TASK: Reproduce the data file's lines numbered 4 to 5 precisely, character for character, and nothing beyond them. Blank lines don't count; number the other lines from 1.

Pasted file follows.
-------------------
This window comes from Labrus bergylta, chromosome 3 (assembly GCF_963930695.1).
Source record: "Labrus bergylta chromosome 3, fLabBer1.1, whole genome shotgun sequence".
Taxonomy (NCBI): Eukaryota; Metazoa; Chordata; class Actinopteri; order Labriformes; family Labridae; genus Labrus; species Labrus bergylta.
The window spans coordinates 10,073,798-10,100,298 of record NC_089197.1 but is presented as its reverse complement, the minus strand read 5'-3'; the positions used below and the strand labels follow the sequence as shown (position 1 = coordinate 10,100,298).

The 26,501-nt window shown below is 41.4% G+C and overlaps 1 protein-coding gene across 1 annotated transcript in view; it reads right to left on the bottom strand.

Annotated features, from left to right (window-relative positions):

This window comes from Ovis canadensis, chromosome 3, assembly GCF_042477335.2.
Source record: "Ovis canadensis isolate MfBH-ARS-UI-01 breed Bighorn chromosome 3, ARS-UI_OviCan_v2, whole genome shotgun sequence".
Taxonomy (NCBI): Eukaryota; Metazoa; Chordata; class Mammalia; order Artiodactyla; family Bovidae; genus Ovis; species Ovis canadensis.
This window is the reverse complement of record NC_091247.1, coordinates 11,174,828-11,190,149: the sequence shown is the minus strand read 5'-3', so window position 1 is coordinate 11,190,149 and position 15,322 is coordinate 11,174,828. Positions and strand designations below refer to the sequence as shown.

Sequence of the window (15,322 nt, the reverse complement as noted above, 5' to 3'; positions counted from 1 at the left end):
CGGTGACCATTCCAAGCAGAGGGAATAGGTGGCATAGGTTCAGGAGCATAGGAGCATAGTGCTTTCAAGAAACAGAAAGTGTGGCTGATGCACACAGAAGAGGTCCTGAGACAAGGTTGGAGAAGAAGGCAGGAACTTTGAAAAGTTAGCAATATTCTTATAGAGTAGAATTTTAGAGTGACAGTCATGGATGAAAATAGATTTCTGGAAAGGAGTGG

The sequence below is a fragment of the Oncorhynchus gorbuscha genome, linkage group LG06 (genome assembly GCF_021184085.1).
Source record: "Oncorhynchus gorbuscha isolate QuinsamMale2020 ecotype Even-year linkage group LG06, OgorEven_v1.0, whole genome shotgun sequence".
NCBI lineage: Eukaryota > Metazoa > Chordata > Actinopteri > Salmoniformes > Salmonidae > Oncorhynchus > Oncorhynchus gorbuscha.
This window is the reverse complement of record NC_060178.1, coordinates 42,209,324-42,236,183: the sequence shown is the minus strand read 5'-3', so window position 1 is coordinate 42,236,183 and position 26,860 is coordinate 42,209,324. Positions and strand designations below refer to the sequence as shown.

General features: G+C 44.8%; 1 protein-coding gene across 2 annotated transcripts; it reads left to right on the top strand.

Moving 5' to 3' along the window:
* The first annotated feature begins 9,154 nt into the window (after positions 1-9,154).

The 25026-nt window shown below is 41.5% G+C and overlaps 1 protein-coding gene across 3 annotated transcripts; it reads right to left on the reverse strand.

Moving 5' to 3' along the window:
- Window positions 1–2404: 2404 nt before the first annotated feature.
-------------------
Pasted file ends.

The window spans coordinates 10,073,798-10,100,298 of record NC_089197.1 but is presented as its reverse complement, the minus strand read 5'-3'; the positions used below and the strand labels follow the sequence as shown (position 1 = coordinate 10,100,298).

The 26,501-nt window shown below is 41.4% G+C and overlaps 1 protein-coding gene across 1 annotated transcript in view; it reads right to left on the bottom strand.